To survey the media's depiction of blockchain, you'd be convinced that it is a legal topic that lands somewhere between the Wild West and early Silicon Valley with a good dose of both. Reality and the law, any blockchain attorney will tell you, tend to upend many of these narratives. Keep reading for a look at some of the basic ideas that form the legal framework for the use of blockchain.
Divorcing Blockchain and Bitcoin
One of the biggest misconceptions is that blockchain and cryptocurrencies like Bitcoin are fundamentally the same things. They are not. Bitcoin and similar cryptos are built on top of blockchain technologies, but many startups are focused on using blockchain systems for tasks like tracking inventory, fulfilling contracts, and enforcing compliance. Crypto is but one corner of that world.
What is Blockchain?
At its core, blockchain is a distributed ledger system designed to provide high trust in transactions, even under adverse circumstances. Using peer-to-peer technologies, highly anonymized and secure entries in the ledger are distributed to everyone connected to a network. No one has every piece of the ledger, and consequently, it's extremely difficult for any one party to take control of it and modify or delete entries.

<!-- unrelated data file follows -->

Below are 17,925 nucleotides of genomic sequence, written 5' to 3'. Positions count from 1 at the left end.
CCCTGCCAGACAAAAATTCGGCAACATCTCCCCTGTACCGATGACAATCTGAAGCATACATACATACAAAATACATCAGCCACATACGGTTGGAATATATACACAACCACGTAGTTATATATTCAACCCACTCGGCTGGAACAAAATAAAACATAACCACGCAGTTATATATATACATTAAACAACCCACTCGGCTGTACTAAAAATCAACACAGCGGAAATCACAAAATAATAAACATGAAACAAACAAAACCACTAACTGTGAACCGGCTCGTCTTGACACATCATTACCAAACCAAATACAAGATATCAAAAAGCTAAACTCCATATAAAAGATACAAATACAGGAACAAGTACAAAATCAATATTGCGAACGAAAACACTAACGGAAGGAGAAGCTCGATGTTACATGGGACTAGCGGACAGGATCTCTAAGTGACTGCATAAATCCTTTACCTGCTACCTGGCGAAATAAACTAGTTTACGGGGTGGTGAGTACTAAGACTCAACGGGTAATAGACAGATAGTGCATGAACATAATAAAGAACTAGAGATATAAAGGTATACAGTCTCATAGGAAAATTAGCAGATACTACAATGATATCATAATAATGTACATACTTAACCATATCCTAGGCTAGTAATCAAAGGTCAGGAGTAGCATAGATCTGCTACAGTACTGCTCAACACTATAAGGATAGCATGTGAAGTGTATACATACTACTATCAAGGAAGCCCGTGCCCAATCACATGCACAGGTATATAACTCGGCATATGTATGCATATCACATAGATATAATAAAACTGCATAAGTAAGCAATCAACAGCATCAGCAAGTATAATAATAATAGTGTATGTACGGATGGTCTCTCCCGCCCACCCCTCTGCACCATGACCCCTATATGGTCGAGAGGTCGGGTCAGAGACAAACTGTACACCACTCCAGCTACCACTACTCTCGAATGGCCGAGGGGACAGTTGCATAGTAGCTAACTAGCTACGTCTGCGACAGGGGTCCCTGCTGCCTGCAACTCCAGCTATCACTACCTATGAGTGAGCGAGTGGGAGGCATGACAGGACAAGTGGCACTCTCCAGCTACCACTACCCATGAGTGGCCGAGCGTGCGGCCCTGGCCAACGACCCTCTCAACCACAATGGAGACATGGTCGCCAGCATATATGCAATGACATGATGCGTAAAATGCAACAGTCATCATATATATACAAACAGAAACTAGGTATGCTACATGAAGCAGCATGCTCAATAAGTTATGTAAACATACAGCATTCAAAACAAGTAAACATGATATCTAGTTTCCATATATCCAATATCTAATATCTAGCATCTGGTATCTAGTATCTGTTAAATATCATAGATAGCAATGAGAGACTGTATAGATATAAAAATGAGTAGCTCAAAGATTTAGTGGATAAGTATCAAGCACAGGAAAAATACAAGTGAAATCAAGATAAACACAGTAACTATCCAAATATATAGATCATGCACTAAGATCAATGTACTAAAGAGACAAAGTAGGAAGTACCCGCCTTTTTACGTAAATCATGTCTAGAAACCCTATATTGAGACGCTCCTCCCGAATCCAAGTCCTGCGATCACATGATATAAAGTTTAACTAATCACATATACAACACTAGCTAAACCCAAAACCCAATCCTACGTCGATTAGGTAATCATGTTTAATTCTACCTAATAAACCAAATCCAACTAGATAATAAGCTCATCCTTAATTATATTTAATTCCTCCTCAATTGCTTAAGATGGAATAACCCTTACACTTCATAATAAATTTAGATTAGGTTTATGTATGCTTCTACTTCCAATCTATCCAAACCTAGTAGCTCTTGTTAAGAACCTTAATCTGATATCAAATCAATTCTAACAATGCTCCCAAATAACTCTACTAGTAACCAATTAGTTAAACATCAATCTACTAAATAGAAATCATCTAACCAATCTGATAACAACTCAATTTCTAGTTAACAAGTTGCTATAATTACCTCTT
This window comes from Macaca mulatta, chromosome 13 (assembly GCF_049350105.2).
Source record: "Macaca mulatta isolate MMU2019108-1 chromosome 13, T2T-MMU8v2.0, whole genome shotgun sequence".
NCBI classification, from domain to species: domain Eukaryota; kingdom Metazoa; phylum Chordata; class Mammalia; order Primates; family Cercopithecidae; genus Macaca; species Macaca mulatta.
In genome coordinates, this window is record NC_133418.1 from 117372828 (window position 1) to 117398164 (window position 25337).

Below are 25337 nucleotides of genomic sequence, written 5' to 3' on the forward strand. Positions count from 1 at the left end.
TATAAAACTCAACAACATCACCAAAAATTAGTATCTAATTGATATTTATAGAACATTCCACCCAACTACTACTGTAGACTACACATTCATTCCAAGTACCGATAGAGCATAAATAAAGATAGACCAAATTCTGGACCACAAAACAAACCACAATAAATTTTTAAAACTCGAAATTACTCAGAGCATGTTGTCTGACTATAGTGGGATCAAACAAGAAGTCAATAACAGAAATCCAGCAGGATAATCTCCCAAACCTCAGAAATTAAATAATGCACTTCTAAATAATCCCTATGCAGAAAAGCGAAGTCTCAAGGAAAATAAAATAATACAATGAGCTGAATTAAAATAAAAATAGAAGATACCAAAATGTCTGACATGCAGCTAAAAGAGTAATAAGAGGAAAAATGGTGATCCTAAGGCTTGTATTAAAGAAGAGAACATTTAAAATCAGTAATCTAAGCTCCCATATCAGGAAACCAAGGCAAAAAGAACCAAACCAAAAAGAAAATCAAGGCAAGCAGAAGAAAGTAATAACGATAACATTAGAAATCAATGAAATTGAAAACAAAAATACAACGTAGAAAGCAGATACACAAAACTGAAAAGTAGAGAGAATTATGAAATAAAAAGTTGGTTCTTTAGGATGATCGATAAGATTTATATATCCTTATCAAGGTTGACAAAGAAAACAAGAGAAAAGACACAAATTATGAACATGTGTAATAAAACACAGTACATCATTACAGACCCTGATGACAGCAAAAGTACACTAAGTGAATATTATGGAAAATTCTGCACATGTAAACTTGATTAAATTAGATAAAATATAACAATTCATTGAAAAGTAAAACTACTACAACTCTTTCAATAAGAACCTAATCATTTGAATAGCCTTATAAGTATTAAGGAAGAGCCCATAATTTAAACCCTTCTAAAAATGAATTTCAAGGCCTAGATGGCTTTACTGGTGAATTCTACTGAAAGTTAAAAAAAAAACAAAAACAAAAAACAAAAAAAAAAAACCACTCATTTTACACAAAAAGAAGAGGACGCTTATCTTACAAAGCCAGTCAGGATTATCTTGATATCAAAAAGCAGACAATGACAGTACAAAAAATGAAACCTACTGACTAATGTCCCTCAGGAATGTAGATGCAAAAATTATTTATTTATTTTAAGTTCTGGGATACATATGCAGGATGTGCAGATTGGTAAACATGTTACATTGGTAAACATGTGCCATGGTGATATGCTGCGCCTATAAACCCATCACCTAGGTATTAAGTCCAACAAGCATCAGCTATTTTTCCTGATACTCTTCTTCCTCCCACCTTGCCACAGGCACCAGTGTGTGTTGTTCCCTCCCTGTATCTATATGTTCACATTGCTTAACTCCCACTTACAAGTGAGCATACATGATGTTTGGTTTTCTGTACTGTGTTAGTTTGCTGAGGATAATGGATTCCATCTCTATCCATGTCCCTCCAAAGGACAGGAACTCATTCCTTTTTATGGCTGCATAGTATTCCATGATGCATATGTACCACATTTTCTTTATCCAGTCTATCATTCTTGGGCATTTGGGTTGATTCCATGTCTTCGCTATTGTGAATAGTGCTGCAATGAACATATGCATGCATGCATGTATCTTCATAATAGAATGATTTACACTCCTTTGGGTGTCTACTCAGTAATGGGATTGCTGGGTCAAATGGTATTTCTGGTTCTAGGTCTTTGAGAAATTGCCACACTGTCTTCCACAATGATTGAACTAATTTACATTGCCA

Blockchain technologies are used in many fields, including finance, medicine, shipping, and communication. When many companies talk about ledgers being used, they are fundamentally talking about transactions, authentication, and contracts. That's not the entire idea, though.
If you need to be able to transmit information securely, there's likely to be a use case for blockchain. For example, Walmart and IBM use the technology to track produce from farm to checkout.
In the strictest sense, a blockchain lawyer will tell you that a ledger is a ledger, information is information and a contract is a contract. Virtualizing those legal concepts and distributing them doesn't change the conceptual framework to any serious extent.
Satisfying the court's demand for proof of ascension to a contract is the core legal challenge of using blockchain systems. Proof is generally supported in the same way that other obligations are handled, where one party shows when and how an agreement came to be.
Beyond the basics of contract law, privacy and regulatory compliance are the main legal concerns. Note that moving onto the blockchain doesn't mean saying goodbye to compliance. It merely changes the way compliance is reviewed and how you'll be required to show compliance. That often demands a knack for explaining technical concepts in a legal setting.
For more information, contact a blockchain lawyer.Share